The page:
Seagate Momentus XT Solid State Hybrid Preview

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Solid State Drives are all the rage with PC Enthusiasts these days. Although relatively expensive in comparison to standard hard drives, Solid State Drives have gotten very popular and have earned a reputation as one of the most significant performance upgrades available to enhance general system responsiveness. Capacities are relatively low in comparison to standard hard drives, but access times and transfer rates are in a different league altogether. And it’s a good SSD’s quick access times and speedy transfers that dramatically impact the end user experience, for the better. Solid State Drives are simply different beasts versus traditional hard drives and the performance difference is easily perceptible to the end user.

Although there has been some noise over the years about hybrid drives that somewhat bridge the gap between hard drives and solid state drives, but they haven’t had a significant impact on the overall market. Hit your favorite on-line retailer and you’ll find a slew of SSDs and hard drives available, but nothing in between. If you need large amounts of storage space, a hard drive is a necessity (unless you’ve got an unlimited budget). But if it’s maximum performance you crave, only an SSD will do. Today, however, Seagate aims to change that with the release of the new Momentus XT Solid State Hybrid.

The Seagate Momentus XT mates 4GB of solid state storage with a traditional 2.5” hard drive in an attempt to bridge the current gap between hard drives and SSDs. Seagate claims the Momentus XT can offer the same kind of enhanced user experience as an SSD, but with the capacity and cost of a traditional hard drive. That’s a pretty tall order. Does the Momentus XT deliver? Let’s find out…

Seagate Momentus XT Hybrid Solid State Drive
Specifications & Features


Looking at the Seagate Momentus XT’s features and specifications, it’s only the “Solid State Memory” entry (second from the top) that reveals that this drive is somehow different than a traditional hard drive. Other than that, the Seagate Momentus XT’s specs read like those of a modern, 7200RPM, 2.5” SATA hard drive. And as you’ll see on the next page, it looks like a standard HD too.

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Any insight on boot time\resume\etc speed with Windows 7?  Supposedly Windows 7 was designed to work more efficiently with hybrid drives.  Supposedly.

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The problem with boot testing and Windows 7 is that Windows also optimizes for faster boot times, over time. During initial testing it was impossible to tell whether it was specifically Windows or the Momentus that was actually improving the boot time. And the optimization starts immediately. If there was a way to disable the integrated flash, restart Windows X number of times over the course of a few days. Then enable the flash and check for boot time improvements, we could give some hard data. But as it is, it's difficult to say how much the adaptive memory helps with boot times.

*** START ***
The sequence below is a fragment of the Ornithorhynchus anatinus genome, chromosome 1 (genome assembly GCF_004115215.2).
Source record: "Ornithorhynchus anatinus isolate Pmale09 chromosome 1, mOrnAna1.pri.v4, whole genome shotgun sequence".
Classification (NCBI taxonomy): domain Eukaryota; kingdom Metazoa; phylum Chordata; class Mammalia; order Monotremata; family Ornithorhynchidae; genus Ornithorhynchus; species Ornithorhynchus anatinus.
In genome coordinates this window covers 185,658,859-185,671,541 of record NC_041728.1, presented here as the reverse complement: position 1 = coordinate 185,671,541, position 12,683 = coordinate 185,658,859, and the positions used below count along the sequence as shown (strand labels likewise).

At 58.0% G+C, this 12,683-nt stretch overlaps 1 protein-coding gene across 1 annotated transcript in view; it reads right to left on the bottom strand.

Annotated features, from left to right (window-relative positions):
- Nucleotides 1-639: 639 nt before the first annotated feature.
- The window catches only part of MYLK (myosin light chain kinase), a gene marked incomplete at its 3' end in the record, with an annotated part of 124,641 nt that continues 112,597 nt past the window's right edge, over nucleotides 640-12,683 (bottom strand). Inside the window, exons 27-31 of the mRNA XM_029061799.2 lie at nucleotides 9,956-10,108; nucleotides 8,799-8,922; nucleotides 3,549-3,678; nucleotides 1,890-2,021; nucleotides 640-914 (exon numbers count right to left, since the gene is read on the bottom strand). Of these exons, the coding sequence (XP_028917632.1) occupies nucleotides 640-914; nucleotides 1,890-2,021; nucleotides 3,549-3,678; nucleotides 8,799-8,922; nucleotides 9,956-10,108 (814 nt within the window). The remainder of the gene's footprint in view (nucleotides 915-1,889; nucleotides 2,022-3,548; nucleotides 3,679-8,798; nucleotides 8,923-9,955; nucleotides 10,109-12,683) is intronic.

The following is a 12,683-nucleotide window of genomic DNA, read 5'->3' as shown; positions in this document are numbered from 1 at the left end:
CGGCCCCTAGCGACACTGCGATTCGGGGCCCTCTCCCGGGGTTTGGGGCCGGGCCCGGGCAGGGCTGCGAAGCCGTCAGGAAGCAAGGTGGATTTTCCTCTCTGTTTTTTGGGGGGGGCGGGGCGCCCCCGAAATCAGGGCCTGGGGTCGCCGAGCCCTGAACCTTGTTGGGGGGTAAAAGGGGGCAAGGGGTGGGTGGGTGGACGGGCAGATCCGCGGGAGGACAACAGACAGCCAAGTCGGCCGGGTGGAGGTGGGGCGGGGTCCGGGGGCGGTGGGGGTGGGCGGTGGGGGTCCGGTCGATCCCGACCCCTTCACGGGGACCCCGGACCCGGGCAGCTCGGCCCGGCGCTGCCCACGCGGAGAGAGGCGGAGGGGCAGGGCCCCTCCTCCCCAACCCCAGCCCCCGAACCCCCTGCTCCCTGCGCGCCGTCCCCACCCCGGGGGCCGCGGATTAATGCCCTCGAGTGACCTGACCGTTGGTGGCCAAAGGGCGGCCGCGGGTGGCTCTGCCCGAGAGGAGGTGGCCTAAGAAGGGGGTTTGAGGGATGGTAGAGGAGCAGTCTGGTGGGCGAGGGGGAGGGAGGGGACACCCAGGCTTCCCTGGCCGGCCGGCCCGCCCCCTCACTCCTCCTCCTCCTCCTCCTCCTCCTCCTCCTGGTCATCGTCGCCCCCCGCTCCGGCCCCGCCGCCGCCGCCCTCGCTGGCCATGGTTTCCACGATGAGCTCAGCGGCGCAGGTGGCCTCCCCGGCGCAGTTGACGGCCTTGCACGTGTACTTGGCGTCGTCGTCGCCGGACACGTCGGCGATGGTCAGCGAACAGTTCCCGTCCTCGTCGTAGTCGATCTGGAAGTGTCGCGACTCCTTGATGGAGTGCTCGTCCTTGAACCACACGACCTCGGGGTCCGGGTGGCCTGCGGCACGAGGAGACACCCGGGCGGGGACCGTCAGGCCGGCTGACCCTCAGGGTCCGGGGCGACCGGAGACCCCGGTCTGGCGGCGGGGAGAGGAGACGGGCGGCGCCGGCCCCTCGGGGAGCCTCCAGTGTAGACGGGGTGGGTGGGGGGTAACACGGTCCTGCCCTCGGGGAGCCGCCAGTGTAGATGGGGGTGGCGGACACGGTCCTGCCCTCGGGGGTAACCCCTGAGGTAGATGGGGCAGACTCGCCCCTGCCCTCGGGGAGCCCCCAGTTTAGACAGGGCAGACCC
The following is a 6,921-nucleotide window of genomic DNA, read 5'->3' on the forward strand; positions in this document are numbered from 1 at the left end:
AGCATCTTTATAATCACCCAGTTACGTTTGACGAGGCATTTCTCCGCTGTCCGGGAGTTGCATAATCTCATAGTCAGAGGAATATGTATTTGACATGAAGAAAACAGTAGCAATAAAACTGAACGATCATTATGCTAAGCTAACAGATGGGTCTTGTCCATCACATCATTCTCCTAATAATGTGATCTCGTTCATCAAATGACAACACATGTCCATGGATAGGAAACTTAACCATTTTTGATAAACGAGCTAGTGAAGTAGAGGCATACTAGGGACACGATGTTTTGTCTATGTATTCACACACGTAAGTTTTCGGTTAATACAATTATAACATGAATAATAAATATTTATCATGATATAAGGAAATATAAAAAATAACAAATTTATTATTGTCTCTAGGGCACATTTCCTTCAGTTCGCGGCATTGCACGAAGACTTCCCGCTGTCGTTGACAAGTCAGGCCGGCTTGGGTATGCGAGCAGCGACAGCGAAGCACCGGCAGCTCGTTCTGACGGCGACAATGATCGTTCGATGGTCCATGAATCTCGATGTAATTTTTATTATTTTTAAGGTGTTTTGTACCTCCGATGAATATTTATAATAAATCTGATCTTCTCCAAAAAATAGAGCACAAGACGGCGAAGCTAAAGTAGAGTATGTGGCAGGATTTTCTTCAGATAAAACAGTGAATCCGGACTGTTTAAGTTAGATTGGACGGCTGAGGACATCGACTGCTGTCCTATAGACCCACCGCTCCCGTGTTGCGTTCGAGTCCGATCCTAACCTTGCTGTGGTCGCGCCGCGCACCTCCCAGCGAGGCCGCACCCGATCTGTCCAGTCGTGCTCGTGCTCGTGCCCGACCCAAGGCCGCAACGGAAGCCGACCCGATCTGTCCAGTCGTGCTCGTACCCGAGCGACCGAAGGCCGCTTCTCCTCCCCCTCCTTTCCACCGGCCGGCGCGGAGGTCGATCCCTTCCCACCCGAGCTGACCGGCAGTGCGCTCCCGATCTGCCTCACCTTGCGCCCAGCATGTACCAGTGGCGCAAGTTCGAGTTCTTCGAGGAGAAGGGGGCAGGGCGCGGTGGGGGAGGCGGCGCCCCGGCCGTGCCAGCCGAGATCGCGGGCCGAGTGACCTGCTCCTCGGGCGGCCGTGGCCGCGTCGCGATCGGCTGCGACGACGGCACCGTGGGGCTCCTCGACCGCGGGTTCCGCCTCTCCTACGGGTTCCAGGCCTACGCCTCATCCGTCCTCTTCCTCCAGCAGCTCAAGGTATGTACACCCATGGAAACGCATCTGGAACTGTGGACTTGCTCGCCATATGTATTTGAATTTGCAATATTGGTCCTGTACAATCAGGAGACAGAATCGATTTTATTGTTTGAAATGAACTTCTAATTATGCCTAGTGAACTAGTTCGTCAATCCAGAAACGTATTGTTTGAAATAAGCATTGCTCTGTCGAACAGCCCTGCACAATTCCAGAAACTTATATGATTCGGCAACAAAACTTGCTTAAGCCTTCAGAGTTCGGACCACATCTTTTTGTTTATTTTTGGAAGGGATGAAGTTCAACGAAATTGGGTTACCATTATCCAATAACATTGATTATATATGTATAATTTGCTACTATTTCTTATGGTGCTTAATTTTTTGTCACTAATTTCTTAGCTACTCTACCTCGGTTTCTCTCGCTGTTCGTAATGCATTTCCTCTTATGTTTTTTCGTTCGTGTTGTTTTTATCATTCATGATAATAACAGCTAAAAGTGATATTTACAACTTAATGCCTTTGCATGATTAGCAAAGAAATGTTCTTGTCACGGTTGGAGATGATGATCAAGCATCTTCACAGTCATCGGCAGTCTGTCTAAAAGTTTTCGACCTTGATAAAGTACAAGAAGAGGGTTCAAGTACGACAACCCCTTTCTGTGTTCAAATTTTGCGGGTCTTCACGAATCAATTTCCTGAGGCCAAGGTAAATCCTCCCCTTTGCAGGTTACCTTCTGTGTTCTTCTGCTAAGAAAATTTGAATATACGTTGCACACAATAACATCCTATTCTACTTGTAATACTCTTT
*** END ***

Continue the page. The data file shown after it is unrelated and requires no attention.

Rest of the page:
If you look at the Vantage test results, however, the Vista startup benchmark shows that there would be boot time improvements thanks to the Momentus' adaptive memory.

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It would be interesting to see how this drive compares to a similar hard drive paired with 4GB of fast flash (SDHC, class 10, etc.) and Microsoft's ReadyBoost under Win 7!

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@Xylo - Readyboost has shown to provide little to no real-world performance benefit. A standard HD paired to some flash memory using Readyboost wouldn't compete with the Momentus XT's adaptive memory technique.

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I don't know. I would of liked it if they used the SSD more, made it 10,000 RPM, increased the capacity and if the HD would of used SATA 6GB's. Otherwise it's a good hard drive, just not one people would like to put in their gaming systems.

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I like the performance of it. The prices are manageable too. This may be something worth considering until SSD prices come down out of the Stratosphere.

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